Really the only way to find any chinks in the 50XR6’s picture quality armour is to compare it with the best points offered by rival brands. And so we could say that Pioneer’s KURO TVs and Panasonic’s new Viera models produce even better black levels and colours. However, taken on its own merits alone, the 50XR6 is never less than hugely enjoyable to watch, especially when HD is your source of choice.

We managed to get hold of a pair of the 50XR6’s optional speakers – and remarkably found them even more outstanding than its pictures. The volume they can pump out is prodigious, for starters. But more impressive is the exceptional dynamic range of the soundstage and the clarity of detailing within it. Indeed, few flat TVs have ever sounded this good.


In sheer performance terms, the 50XR6 is a revelation for NEC, clearly benefiting in spades from the brand’s new Pioneer connection. And thanks to some recent and rampant price cutting online, it’s also remarkably good value by NEC standards.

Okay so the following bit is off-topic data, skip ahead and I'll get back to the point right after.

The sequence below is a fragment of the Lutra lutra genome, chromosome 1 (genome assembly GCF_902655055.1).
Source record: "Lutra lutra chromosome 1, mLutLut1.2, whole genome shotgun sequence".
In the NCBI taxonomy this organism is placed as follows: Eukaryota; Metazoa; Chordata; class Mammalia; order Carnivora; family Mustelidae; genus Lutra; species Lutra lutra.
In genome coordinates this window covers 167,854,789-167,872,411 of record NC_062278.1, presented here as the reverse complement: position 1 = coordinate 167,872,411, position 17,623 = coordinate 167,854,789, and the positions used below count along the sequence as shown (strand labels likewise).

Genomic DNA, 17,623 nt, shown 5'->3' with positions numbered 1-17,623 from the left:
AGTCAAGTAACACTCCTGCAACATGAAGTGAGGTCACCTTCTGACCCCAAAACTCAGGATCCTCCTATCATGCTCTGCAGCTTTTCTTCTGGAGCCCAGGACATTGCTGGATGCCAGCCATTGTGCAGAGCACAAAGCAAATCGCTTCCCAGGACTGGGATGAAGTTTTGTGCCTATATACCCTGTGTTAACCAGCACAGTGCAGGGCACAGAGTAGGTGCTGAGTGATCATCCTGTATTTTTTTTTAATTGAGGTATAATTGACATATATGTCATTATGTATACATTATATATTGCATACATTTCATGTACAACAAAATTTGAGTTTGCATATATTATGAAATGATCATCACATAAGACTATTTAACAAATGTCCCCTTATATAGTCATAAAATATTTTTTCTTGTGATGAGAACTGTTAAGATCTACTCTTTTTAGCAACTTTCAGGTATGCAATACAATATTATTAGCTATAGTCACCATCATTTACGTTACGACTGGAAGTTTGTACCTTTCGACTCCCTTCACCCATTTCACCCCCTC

The greater domestication and feature sophistication of rival 50in models like the full HD Samsung PS-50P96FD (reviewed only last week) and Panasonic’s terrific HD Ready 50PX70 (now selling for under £1,200 in some quarters) might still ultimately divert your attention away from this new, improved NEC effort. But the fact that it is now seriously even competing with such big consumer electronics names is something NEC should rightly be proud of.

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Used as the main TV for the review period

Tested for more than a week

Tested using industry calibrated tools, discs and with real world use

Tested with broadcast content (HD/SD), video streams and demo discs

Trusted Score

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Score in detail

  • Value 8
  • Image Quality 9
  • Sound Quality 10